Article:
Celebrating Renaissance of Paper Cut as Art at Rohtas Gallery

Celebrating the renaissance of cut paper as an artistic medium, Rohtas Gallery exhibits works of Nadia Batool Hussain, Sophiya Khwaja, and Rabeya Jalil in an exhibition titled ‘Papercuts’ opening on Tuesday.


The group of three artists presents their unique creative expertise through innovative and contemporary style in intricately cut piece of paper. Individually, these artists are praised for their distinctive techniques and approach to working in this medium. As a collective, Paper Cuts provides an insight into how the medium has gained traction on the art stage in a dynamic spectrum.


For many, crafting with paper and scissors might be considered one of the earliest introductions to art dating back to thousands of years. While some have ventured off to experiment other methods of artistry, a loyal few have indulged in their fascination with paper cuts.

The works put on display by Nadia, Sophiya, and Rabeya showcases their creative efforts to produce works that might appear simple in context yet startlingly enigmatic in precision, elevating the form of paper cutting to new heights of detail and imagination.


The artists have shown a combination of divers creative energy and aesthetic thinking to investigate the politics of a simple material i.e. ‘Paper’, which has been a basic material used by artists over centuries. Though the subject matter of all three artists remains diverse, each one of them engages differently with surface and form. Each explores the ‘meaning’ of paper in a personal manner, by cutting, constructing or combining its layers to make ‘wasli’, a traditional surface, or enjoys the poetry of handmade paper.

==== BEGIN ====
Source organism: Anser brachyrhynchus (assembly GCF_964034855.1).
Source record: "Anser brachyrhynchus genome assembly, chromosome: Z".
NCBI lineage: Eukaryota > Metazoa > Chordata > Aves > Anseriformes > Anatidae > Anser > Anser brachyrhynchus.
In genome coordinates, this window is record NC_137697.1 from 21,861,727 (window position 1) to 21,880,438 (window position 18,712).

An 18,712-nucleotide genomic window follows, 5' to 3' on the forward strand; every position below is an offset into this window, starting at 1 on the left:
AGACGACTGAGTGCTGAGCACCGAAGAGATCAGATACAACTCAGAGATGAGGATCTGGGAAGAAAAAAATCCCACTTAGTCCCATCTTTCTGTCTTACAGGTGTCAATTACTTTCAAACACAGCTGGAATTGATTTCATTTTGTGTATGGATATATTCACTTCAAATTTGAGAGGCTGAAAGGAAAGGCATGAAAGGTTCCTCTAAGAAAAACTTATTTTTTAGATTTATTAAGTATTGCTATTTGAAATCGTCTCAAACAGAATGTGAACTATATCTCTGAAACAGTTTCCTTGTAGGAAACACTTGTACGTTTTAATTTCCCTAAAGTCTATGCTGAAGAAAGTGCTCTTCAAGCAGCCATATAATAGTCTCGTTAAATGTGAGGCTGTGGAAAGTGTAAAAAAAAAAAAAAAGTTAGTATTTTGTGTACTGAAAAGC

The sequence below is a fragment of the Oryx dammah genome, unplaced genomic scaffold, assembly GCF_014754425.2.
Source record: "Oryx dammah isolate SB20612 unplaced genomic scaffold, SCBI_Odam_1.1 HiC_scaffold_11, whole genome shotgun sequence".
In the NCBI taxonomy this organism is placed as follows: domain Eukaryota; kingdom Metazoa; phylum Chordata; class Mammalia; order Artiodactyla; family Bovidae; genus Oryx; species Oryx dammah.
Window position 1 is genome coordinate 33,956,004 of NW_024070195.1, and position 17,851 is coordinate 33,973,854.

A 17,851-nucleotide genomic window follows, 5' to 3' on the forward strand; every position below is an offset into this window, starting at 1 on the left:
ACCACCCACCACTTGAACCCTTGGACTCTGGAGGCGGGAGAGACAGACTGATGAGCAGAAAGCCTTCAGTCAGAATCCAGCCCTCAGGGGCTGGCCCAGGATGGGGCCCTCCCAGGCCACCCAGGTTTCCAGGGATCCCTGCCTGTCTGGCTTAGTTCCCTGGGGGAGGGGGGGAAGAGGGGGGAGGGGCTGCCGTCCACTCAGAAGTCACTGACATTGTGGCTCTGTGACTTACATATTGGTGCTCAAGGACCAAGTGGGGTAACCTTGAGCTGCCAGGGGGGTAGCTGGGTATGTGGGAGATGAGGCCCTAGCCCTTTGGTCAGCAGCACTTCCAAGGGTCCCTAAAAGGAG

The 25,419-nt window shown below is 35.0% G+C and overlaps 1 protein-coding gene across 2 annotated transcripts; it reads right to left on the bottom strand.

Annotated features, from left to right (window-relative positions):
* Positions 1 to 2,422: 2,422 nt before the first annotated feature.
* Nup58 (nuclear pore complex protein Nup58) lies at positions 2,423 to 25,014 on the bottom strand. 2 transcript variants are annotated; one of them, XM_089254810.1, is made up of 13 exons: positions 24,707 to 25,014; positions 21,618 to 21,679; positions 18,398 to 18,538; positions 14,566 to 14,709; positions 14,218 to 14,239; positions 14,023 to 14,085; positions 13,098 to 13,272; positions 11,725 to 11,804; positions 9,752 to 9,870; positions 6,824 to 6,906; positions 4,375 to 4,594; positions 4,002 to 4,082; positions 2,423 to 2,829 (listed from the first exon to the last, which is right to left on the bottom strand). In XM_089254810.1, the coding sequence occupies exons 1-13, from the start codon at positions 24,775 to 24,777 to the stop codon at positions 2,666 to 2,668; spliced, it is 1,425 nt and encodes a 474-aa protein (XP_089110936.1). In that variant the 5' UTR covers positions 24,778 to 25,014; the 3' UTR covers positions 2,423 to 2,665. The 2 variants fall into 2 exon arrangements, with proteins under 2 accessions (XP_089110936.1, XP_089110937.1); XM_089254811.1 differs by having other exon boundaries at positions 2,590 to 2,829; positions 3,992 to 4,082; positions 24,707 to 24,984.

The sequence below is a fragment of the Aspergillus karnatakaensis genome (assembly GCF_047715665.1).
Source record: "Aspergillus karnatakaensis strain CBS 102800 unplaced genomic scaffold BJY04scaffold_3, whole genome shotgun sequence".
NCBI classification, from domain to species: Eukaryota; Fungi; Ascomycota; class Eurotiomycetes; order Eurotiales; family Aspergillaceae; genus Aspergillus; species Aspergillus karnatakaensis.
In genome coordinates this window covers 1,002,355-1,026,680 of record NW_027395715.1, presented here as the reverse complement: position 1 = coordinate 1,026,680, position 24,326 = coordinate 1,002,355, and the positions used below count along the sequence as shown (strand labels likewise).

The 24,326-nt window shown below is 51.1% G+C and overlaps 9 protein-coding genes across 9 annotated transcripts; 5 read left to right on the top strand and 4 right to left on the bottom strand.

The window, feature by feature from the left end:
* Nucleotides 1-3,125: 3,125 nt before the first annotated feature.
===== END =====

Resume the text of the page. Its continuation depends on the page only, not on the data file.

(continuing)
In her statement on her current exhibition, Nadia Hussain while sketching out her creative thinking says her work is about borderline discontent and fighting sentimentality (in vain). She declares out loud, ‘Rationality kills poetry. I want Neruda. I want metaphors. I want the sea in my mouth and the sky in my eyes. I don’t want rationality.


Sophiya Khawaja talks about her work as a conscious effort celebrating loneliness and glorifying restrain. She says, ‘I do this because I must. If I do the opposite of wallow, it is much easier to cope’.


Rabeya Jalil gives a poetic introduction of her work as the story of a journey, of human identity, of value, to become ‘The perfect being, the ideal package’. This package in journey is like a child riding on a rickshaw, that rickshaw, an economy carriage, is a brand, is face value, an integral part of our being, affected, mechanical, Digitised. But the journey continues, the quest continues of the package of identity to become the perfect being, the ideal product.


Nadia (Batool) Hussain is a visual artist, art educator and sometimes, a curator, living and working in Islamabad, Pakistan. Her work is usually focused on the experience of the body, which she uses to identify the world around her. Her work began as an exploration of the randomness of nature; at times, rendering our bodies dysfunctional and therefore vulnerable — and yet paradoxically evoking the brute strength of our essentially animalistic, almost obsessive need for survival. She had hoped that it would then perhaps be possible to demystify love, desire and other such abstractions as functional necessities. At the same time, Nadia’s works reflected an attempt to understand issues of identity and feminity in this environment. She had hoped to discover some element of truth from experiences and from nature itself. The process is ongoing, and from needing to understand the nature of things, she started looking for narratives and had encountered a need to look beyond pretensions, creating characters, self-portraits and stories that best represent situations. She also collaborates with other artists, teaches painting and drawing – and writes and blogs, to facilitate art practice in her community.


The ‘Papercuts’ exhibition would continue at Rohtas (House no. 57-B, Street 26, F-6/2) till November 2, with daily display from 11 a.m. to 7 p.m. except for Sundays.

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